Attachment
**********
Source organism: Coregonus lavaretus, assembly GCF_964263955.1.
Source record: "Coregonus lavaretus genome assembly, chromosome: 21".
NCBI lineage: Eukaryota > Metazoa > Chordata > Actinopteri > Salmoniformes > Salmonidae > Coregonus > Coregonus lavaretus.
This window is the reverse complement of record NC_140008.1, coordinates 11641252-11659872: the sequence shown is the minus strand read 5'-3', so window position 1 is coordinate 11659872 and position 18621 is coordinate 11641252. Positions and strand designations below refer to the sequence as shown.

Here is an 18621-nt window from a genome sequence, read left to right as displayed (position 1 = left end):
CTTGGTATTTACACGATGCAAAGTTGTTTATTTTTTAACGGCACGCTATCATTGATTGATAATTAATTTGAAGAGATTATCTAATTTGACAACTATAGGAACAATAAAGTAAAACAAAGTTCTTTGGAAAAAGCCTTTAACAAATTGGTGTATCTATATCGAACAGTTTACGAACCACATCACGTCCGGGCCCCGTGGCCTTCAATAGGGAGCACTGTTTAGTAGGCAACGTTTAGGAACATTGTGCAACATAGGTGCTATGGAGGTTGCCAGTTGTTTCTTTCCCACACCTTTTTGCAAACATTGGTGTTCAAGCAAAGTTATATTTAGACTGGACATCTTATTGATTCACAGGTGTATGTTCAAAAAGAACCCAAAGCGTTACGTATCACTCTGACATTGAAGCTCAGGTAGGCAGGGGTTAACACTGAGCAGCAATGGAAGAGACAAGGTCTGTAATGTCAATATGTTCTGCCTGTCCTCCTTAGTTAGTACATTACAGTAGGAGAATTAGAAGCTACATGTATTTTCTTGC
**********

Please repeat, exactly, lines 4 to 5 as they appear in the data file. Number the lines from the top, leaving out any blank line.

This window is the reverse complement of record NC_140008.1, coordinates 11641252-11659872: the sequence shown is the minus strand read 5'-3', so window position 1 is coordinate 11659872 and position 18621 is coordinate 11641252. Positions and strand designations below refer to the sequence as shown.

Here is an 18621-nt window from a genome sequence, read left to right as displayed (position 1 = left end):